Interorganizational cooperation: the structural aspect of nurturing trust
International Journal of Public Sector Management
Article publication date: 3 October 2008
Interorganizational cooperation (IOC) is like harnessing a swan, a crab, and a pike to a single wagon and still expecting it to go. One issue that appears significant under such conditions is building trust and inscribing it into the structure of IOC. The purpose of this study is to explore the relationships between trust and IOC structure.
Trust‐structure relationships are studied by drawing upon a case study of complex and effective IOC in The Early Childhood Center in Israel.
The analysis reveals several structural factors that support the building and maintenance of trust: choice of contribution, involvement in decision making, committee configuration, IOC culture, the director's role, and the representatives' high‐ranking positions and professional background.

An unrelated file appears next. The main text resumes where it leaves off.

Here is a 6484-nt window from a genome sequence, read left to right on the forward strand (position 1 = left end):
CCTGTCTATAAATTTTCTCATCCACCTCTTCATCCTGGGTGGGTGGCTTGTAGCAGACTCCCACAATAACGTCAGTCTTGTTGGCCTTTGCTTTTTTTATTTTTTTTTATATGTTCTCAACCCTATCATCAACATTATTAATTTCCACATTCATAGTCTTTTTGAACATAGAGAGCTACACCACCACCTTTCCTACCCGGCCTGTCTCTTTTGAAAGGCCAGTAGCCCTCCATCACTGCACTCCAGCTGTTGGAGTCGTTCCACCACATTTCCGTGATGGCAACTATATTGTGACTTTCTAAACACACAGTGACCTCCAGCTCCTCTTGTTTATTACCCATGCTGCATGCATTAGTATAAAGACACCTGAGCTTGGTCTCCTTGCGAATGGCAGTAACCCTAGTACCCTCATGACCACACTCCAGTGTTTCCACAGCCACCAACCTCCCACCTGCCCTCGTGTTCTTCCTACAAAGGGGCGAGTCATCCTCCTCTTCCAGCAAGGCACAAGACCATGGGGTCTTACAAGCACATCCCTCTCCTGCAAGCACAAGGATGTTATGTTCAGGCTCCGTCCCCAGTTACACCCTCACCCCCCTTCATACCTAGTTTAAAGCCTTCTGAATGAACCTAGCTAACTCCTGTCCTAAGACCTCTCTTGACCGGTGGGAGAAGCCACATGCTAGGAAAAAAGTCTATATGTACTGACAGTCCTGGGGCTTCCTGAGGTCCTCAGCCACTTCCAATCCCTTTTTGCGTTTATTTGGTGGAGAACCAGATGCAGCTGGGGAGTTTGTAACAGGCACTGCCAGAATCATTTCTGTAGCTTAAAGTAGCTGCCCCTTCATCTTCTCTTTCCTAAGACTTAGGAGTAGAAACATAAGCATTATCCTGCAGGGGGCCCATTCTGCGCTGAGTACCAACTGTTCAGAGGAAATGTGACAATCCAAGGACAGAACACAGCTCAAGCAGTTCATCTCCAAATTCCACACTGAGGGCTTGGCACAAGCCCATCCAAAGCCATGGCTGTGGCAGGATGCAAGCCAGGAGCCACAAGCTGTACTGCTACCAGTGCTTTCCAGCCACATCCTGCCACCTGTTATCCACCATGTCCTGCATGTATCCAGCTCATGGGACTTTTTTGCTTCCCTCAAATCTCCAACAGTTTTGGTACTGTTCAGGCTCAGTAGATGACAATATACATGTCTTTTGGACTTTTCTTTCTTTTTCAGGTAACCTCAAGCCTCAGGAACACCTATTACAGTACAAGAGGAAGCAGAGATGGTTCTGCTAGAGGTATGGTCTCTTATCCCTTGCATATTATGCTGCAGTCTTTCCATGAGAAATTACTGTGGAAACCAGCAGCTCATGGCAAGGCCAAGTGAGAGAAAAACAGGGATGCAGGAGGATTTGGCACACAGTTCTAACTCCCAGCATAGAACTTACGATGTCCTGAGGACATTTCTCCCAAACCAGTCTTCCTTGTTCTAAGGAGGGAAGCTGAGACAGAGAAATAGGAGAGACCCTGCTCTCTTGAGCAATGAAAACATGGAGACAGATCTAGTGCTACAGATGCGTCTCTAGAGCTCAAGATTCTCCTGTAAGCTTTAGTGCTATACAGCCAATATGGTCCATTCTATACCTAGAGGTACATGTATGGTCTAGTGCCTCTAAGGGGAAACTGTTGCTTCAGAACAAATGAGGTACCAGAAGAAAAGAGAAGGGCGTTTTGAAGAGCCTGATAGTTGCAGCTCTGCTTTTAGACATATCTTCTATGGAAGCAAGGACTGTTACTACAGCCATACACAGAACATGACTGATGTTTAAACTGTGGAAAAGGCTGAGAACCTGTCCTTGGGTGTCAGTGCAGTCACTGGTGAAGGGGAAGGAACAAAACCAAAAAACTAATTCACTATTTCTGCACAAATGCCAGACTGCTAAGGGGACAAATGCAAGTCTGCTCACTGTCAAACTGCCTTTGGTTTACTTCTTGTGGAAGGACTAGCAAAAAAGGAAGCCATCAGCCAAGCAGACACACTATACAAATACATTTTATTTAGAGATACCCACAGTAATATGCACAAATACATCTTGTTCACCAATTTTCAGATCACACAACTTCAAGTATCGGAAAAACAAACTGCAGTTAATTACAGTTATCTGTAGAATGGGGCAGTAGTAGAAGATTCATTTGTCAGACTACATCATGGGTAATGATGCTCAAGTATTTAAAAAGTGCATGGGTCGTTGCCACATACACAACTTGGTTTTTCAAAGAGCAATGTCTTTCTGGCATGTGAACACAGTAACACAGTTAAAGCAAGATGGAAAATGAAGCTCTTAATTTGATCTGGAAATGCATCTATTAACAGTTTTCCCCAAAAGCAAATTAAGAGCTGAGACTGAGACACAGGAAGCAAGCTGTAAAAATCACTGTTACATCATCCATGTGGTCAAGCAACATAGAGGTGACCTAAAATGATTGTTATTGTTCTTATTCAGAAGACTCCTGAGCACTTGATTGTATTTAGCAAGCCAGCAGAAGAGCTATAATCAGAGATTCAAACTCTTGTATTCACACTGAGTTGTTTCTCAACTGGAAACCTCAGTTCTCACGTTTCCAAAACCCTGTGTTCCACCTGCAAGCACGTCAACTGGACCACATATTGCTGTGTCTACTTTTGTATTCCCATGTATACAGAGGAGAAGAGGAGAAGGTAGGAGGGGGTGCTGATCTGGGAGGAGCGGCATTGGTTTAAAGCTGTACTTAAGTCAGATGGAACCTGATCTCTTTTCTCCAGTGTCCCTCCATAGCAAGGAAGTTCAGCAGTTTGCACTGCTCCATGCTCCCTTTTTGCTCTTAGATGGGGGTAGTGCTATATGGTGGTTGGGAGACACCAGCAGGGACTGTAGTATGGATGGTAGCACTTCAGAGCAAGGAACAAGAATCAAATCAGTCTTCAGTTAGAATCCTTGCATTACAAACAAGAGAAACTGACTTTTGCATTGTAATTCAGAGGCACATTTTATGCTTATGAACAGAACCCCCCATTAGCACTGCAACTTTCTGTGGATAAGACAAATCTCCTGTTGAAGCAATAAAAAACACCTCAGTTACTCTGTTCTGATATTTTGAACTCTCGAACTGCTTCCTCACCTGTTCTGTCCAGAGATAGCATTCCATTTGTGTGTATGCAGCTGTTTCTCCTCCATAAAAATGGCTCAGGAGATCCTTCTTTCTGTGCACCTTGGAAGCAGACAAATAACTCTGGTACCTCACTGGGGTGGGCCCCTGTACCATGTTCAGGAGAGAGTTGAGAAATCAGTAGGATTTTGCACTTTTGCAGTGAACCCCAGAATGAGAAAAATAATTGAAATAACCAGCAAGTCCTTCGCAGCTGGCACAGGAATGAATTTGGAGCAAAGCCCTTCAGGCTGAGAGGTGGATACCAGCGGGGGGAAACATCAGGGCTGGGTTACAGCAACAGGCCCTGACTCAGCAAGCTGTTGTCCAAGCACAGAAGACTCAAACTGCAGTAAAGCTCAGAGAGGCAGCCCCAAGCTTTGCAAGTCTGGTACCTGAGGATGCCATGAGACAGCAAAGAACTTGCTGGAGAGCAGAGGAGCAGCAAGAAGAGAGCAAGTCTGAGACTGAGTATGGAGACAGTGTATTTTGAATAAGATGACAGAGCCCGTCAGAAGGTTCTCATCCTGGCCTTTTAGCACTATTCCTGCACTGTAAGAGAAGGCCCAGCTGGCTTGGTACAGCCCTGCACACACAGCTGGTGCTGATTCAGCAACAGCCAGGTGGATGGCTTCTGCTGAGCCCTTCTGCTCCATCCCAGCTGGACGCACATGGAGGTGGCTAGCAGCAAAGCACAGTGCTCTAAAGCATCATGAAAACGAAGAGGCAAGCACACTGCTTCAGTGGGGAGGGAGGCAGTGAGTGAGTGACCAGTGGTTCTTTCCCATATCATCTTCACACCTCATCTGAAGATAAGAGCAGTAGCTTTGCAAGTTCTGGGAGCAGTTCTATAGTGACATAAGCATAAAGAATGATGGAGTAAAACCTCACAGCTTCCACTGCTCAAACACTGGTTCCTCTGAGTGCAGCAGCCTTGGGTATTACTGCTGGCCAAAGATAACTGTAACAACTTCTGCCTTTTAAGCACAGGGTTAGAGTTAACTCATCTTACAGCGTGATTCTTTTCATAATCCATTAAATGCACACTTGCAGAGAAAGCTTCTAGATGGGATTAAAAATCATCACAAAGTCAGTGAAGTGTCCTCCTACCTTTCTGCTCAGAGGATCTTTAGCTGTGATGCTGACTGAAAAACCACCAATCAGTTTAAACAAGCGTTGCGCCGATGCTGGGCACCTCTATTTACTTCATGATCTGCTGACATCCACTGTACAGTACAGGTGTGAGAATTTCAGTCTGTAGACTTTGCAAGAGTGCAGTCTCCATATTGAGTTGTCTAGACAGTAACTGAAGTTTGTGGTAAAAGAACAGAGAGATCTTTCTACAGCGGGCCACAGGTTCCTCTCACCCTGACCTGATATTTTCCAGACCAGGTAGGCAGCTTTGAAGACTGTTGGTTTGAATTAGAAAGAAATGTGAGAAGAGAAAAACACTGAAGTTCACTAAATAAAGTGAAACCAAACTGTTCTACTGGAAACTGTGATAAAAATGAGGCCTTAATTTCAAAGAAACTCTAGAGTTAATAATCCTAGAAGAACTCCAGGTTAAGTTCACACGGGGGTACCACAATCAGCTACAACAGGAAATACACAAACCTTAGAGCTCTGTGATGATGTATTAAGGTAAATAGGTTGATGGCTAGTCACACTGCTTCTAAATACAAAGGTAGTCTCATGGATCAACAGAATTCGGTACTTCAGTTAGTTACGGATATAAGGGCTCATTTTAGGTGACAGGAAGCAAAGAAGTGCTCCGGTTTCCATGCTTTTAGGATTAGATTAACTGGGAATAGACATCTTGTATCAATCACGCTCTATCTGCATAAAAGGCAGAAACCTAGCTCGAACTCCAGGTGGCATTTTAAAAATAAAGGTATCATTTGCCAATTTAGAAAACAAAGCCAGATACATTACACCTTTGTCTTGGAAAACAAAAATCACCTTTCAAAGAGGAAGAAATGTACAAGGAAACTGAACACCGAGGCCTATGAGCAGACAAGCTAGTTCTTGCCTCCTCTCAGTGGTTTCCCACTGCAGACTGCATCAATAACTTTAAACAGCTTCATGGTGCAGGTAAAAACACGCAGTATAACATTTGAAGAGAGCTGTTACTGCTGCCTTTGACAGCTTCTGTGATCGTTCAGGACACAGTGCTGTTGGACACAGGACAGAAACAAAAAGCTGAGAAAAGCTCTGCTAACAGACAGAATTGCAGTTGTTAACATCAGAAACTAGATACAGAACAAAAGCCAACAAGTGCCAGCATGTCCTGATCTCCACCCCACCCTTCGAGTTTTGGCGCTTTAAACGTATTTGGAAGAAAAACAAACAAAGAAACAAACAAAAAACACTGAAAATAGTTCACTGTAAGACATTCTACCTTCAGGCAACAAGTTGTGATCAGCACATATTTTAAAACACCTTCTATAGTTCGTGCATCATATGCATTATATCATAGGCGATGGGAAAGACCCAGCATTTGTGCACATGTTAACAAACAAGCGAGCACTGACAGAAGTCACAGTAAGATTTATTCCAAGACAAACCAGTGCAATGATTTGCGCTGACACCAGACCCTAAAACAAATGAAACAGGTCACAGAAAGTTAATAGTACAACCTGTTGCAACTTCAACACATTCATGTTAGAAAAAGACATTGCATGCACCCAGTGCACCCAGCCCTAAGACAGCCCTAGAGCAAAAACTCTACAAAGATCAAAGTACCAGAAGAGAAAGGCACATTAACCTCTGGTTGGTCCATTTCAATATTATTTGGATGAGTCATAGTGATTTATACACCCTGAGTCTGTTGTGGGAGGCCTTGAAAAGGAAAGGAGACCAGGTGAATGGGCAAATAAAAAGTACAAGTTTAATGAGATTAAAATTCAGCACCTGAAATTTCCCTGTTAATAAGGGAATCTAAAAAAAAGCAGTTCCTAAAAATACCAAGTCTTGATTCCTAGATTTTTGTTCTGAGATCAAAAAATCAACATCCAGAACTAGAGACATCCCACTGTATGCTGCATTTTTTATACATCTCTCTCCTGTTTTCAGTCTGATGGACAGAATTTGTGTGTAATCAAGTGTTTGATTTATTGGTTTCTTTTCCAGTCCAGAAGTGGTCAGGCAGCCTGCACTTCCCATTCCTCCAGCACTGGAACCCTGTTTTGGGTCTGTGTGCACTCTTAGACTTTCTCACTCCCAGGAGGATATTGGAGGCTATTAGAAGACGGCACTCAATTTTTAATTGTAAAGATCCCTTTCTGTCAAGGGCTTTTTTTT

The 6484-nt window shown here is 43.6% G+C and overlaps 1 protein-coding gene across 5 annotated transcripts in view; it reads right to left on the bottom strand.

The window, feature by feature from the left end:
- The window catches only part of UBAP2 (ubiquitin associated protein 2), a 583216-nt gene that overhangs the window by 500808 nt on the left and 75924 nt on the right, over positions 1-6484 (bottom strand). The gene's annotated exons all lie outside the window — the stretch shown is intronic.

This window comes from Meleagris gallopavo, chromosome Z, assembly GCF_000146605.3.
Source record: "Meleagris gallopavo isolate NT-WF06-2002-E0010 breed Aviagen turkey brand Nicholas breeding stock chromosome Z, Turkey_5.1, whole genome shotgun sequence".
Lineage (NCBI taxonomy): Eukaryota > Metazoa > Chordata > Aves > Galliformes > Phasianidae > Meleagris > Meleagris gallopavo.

Three conditions help to inscribe trust into IOC structure: Low risk and minor expectations from the IOC, a leader willing to share information throughout the IOC structure, and high positions and professional representatives.
The study contributes to IOC literature by highlighting the fact that trust between organizations cannot depend on the goodwill of particular people, but must have an organizational structure to enable and support it.
Tubin, D. and Levin‐Rozalis, M. (2008), "Interorganizational cooperation: the structural aspect of nurturing trust", International Journal of Public Sector Management, Vol. 21 No. 7, pp. 704-722. https://doi.org/10.1108/09513550810904523
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